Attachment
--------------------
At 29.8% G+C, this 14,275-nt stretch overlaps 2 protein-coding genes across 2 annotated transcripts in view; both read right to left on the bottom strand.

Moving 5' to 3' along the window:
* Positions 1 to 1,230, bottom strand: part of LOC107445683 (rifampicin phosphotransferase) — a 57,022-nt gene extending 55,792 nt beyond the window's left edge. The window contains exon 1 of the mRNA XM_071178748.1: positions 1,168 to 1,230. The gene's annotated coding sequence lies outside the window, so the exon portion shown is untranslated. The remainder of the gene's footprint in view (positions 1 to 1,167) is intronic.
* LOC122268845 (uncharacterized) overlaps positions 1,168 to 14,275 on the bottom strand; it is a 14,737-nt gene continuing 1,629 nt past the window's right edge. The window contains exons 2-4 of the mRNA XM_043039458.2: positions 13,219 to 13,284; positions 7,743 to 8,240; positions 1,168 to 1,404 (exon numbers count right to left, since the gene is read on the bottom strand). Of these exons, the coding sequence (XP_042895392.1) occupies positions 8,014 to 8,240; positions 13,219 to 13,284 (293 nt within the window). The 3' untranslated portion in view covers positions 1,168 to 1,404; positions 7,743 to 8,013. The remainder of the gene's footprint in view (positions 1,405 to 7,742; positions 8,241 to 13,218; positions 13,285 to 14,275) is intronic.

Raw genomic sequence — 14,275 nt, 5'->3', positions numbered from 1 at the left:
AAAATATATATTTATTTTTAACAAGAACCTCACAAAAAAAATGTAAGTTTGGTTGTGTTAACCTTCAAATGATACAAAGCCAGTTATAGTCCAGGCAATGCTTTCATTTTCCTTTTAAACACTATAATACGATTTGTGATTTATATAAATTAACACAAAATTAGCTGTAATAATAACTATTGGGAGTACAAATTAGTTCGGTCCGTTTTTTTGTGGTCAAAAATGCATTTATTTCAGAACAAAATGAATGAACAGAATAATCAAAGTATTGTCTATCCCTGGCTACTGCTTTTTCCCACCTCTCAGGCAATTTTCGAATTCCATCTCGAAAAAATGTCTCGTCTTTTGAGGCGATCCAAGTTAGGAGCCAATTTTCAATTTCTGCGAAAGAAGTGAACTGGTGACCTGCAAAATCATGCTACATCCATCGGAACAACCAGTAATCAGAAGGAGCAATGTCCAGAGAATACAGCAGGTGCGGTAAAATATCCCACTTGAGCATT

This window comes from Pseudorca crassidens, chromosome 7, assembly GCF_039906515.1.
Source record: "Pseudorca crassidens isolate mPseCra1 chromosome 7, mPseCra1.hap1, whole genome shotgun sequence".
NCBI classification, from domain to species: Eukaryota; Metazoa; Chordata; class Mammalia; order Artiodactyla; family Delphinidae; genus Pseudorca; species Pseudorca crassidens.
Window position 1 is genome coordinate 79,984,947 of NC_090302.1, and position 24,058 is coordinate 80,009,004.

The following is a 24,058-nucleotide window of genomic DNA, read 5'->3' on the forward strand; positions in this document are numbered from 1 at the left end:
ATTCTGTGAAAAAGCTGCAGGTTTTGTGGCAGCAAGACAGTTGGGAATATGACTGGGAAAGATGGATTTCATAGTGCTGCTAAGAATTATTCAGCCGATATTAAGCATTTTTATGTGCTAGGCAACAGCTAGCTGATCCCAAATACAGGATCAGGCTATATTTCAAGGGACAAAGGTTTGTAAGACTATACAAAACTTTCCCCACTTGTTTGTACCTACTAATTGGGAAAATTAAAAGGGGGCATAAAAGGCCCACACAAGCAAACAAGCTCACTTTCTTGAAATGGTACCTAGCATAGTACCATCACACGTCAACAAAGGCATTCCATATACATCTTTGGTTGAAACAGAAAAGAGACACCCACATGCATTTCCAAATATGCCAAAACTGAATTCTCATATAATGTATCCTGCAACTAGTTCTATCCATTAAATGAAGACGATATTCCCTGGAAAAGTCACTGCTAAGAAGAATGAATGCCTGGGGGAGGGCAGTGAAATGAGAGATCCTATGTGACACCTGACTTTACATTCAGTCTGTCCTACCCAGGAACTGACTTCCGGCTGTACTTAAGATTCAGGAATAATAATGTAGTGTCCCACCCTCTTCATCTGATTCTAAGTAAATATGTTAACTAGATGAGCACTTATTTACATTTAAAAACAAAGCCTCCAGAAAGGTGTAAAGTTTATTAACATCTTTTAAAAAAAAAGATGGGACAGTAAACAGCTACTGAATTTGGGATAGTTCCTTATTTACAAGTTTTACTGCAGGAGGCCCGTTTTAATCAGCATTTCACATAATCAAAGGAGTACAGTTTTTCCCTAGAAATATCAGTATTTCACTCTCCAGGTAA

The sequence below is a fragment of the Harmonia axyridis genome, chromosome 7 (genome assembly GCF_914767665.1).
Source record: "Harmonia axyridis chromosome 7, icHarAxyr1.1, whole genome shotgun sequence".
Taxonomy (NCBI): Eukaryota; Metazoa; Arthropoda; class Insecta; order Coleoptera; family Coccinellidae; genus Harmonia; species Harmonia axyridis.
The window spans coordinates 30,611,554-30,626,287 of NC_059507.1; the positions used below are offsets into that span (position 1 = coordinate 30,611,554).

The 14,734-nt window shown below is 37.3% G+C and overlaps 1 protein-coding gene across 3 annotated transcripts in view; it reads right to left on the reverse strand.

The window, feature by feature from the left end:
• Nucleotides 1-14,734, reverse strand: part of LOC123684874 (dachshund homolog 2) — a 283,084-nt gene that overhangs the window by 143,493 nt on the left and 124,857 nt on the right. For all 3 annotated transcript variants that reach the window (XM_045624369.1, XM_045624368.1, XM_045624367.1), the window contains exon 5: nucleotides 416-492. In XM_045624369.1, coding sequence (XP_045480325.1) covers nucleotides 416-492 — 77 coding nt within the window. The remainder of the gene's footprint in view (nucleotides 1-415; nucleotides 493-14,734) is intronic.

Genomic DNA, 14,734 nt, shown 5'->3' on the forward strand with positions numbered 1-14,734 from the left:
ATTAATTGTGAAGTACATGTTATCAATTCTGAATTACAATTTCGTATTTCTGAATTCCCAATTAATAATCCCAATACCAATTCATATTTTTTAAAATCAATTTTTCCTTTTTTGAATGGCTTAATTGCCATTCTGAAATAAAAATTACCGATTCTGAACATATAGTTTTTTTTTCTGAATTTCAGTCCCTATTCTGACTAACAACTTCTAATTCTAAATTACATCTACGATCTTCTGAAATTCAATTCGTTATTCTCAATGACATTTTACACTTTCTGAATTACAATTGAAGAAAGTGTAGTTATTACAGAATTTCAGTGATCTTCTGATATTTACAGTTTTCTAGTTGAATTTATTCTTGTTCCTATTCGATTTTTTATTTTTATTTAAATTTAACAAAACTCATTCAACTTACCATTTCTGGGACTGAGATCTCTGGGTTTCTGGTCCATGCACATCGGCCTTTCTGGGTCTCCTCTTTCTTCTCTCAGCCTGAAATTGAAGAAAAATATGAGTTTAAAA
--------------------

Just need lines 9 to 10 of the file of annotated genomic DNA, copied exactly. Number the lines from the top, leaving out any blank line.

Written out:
NCBI classification, from domain to species: Eukaryota; Metazoa; Chordata; class Mammalia; order Artiodactyla; family Delphinidae; genus Pseudorca; species Pseudorca crassidens.
Window position 1 is genome coordinate 79,984,947 of NC_090302.1, and position 24,058 is coordinate 80,009,004.